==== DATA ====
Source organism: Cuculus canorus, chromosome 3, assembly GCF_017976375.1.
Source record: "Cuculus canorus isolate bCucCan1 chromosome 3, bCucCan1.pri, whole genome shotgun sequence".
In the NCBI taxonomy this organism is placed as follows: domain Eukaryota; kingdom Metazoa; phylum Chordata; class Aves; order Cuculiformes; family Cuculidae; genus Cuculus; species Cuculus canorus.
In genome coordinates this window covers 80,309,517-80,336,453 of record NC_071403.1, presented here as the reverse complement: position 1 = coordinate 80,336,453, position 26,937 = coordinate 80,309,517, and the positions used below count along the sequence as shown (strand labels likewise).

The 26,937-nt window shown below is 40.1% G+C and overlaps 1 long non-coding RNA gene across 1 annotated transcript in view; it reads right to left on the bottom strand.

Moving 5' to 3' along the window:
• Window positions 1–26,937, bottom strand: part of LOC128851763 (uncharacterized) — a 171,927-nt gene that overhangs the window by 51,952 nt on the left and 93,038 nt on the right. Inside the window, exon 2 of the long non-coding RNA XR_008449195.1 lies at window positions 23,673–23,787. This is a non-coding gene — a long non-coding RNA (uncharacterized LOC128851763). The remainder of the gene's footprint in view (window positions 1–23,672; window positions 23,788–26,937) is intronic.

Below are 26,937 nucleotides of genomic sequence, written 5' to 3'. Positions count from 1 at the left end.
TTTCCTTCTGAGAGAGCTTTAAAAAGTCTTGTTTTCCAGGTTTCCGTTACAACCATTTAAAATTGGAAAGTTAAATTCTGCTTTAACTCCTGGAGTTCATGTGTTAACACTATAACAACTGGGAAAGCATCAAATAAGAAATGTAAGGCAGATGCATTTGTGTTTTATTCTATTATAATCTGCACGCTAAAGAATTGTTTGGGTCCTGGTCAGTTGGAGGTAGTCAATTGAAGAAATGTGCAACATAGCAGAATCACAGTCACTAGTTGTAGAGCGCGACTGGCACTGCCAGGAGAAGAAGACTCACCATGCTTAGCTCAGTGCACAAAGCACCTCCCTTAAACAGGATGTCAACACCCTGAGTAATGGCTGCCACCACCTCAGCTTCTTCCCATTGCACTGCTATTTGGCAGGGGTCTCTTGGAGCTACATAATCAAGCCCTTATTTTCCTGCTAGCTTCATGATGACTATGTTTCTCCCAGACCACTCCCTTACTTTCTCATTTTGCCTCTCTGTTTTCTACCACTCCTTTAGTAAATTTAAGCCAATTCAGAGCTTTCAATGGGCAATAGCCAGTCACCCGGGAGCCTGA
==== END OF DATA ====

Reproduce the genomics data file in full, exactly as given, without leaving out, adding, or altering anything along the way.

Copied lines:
Source organism: Cuculus canorus, chromosome 3, assembly GCF_017976375.1.
Source record: "Cuculus canorus isolate bCucCan1 chromosome 3, bCucCan1.pri, whole genome shotgun sequence".
In the NCBI taxonomy this organism is placed as follows: domain Eukaryota; kingdom Metazoa; phylum Chordata; class Aves; order Cuculiformes; family Cuculidae; genus Cuculus; species Cuculus canorus.
In genome coordinates this window covers 80,309,517-80,336,453 of record NC_071403.1, presented here as the reverse complement: position 1 = coordinate 80,336,453, position 26,937 = coordinate 80,309,517, and the positions used below count along the sequence as shown (strand labels likewise).

The 26,937-nt window shown below is 40.1% G+C and overlaps 1 long non-coding RNA gene across 1 annotated transcript in view; it reads right to left on the bottom strand.

Moving 5' to 3' along the window:
• Window positions 1–26,937, bottom strand: part of LOC128851763 (uncharacterized) — a 171,927-nt gene that overhangs the window by 51,952 nt on the left and 93,038 nt on the right. Inside the window, exon 2 of the long non-coding RNA XR_008449195.1 lies at window positions 23,673–23,787. This is a non-coding gene — a long non-coding RNA (uncharacterized LOC128851763). The remainder of the gene's footprint in view (window positions 1–23,672; window positions 23,788–26,937) is intronic.

Below are 26,937 nucleotides of genomic sequence, written 5' to 3'. Positions count from 1 at the left end.
TTTCCTTCTGAGAGAGCTTTAAAAAGTCTTGTTTTCCAGGTTTCCGTTACAACCATTTAAAATTGGAAAGTTAAATTCTGCTTTAACTCCTGGAGTTCATGTGTTAACACTATAACAACTGGGAAAGCATCAAATAAGAAATGTAAGGCAGATGCATTTGTGTTTTATTCTATTATAATCTGCACGCTAAAGAATTGTTTGGGTCCTGGTCAGTTGGAGGTAGTCAATTGAAGAAATGTGCAACATAGCAGAATCACAGTCACTAGTTGTAGAGCGCGACTGGCACTGCCAGGAGAAGAAGACTCACCATGCTTAGCTCAGTGCACAAAGCACCTCCCTTAAACAGGATGTCAACACCCTGAGTAATGGCTGCCACCACCTCAGCTTCTTCCCATTGCACTGCTATTTGGCAGGGGTCTCTTGGAGCTACATAATCAAGCCCTTATTTTCCTGCTAGCTTCATGATGACTATGTTTCTCCCAGACCACTCCCTTACTTTCTCATTTTGCCTCTCTGTTTTCTACCACTCCTTTAGTAAATTTAAGCCAATTCAGAGCTTTCAATGGGCAATAGCCAGTCACCCGGGAGCCTGA